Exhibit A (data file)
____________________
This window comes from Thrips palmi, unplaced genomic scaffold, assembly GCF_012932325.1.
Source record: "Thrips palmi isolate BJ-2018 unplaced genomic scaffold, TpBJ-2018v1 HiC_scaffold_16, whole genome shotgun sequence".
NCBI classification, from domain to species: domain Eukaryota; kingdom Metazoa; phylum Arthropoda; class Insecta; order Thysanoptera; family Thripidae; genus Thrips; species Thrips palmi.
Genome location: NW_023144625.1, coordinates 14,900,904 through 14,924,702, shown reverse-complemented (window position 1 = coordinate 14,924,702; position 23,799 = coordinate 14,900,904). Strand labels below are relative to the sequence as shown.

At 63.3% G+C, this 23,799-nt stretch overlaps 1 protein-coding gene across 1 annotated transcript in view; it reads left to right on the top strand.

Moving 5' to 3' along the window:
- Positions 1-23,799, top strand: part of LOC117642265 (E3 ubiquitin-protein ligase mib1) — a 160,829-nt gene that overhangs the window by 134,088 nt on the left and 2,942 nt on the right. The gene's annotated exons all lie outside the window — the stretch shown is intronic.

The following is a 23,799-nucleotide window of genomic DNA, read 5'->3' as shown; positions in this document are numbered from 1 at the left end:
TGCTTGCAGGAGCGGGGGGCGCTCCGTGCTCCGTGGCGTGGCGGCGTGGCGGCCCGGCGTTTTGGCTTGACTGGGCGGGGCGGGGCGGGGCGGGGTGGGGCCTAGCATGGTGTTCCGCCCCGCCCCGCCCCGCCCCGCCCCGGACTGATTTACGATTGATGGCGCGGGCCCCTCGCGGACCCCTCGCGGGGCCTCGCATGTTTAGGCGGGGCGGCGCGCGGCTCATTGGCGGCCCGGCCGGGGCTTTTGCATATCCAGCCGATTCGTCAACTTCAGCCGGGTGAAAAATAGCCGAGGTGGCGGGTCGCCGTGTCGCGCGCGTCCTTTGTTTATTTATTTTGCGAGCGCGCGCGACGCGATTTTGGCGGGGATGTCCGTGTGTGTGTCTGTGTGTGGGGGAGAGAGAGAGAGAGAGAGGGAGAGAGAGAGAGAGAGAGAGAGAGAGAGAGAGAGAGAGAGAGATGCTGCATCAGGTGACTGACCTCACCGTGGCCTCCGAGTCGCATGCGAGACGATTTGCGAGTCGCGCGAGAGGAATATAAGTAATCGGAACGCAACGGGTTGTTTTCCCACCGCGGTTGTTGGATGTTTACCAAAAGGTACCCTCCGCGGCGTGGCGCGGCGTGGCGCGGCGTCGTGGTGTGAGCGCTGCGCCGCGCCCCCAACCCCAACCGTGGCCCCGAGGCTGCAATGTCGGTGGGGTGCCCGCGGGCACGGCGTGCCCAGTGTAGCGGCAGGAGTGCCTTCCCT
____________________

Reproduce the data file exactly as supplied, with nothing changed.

This window comes from Thrips palmi, unplaced genomic scaffold, assembly GCF_012932325.1.
Source record: "Thrips palmi isolate BJ-2018 unplaced genomic scaffold, TpBJ-2018v1 HiC_scaffold_16, whole genome shotgun sequence".
NCBI classification, from domain to species: domain Eukaryota; kingdom Metazoa; phylum Arthropoda; class Insecta; order Thysanoptera; family Thripidae; genus Thrips; species Thrips palmi.
Genome location: NW_023144625.1, coordinates 14,900,904 through 14,924,702, shown reverse-complemented (window position 1 = coordinate 14,924,702; position 23,799 = coordinate 14,900,904). Strand labels below are relative to the sequence as shown.

At 63.3% G+C, this 23,799-nt stretch overlaps 1 protein-coding gene across 1 annotated transcript in view; it reads left to right on the top strand.

Moving 5' to 3' along the window:
- Positions 1-23,799, top strand: part of LOC117642265 (E3 ubiquitin-protein ligase mib1) — a 160,829-nt gene that overhangs the window by 134,088 nt on the left and 2,942 nt on the right. The gene's annotated exons all lie outside the window — the stretch shown is intronic.

The following is a 23,799-nucleotide window of genomic DNA, read 5'->3' as shown; positions in this document are numbered from 1 at the left end:
TGCTTGCAGGAGCGGGGGGCGCTCCGTGCTCCGTGGCGTGGCGGCGTGGCGGCCCGGCGTTTTGGCTTGACTGGGCGGGGCGGGGCGGGGCGGGGTGGGGCCTAGCATGGTGTTCCGCCCCGCCCCGCCCCGCCCCGCCCCGGACTGATTTACGATTGATGGCGCGGGCCCCTCGCGGACCCCTCGCGGGGCCTCGCATGTTTAGGCGGGGCGGCGCGCGGCTCATTGGCGGCCCGGCCGGGGCTTTTGCATATCCAGCCGATTCGTCAACTTCAGCCGGGTGAAAAATAGCCGAGGTGGCGGGTCGCCGTGTCGCGCGCGTCCTTTGTTTATTTATTTTGCGAGCGCGCGCGACGCGATTTTGGCGGGGATGTCCGTGTGTGTGTCTGTGTGTGGGGGAGAGAGAGAGAGAGAGAGGGAGAGAGAGAGAGAGAGAGAGAGAGAGAGAGAGAGAGAGAGAGATGCTGCATCAGGTGACTGACCTCACCGTGGCCTCCGAGTCGCATGCGAGACGATTTGCGAGTCGCGCGAGAGGAATATAAGTAATCGGAACGCAACGGGTTGTTTTCCCACCGCGGTTGTTGGATGTTTACCAAAAGGTACCCTCCGCGGCGTGGCGCGGCGTGGCGCGGCGTCGTGGTGTGAGCGCTGCGCCGCGCCCCCAACCCCAACCGTGGCCCCGAGGCTGCAATGTCGGTGGGGTGCCCGCGGGCACGGCGTGCCCAGTGTAGCGGCAGGAGTGCCTTCCCT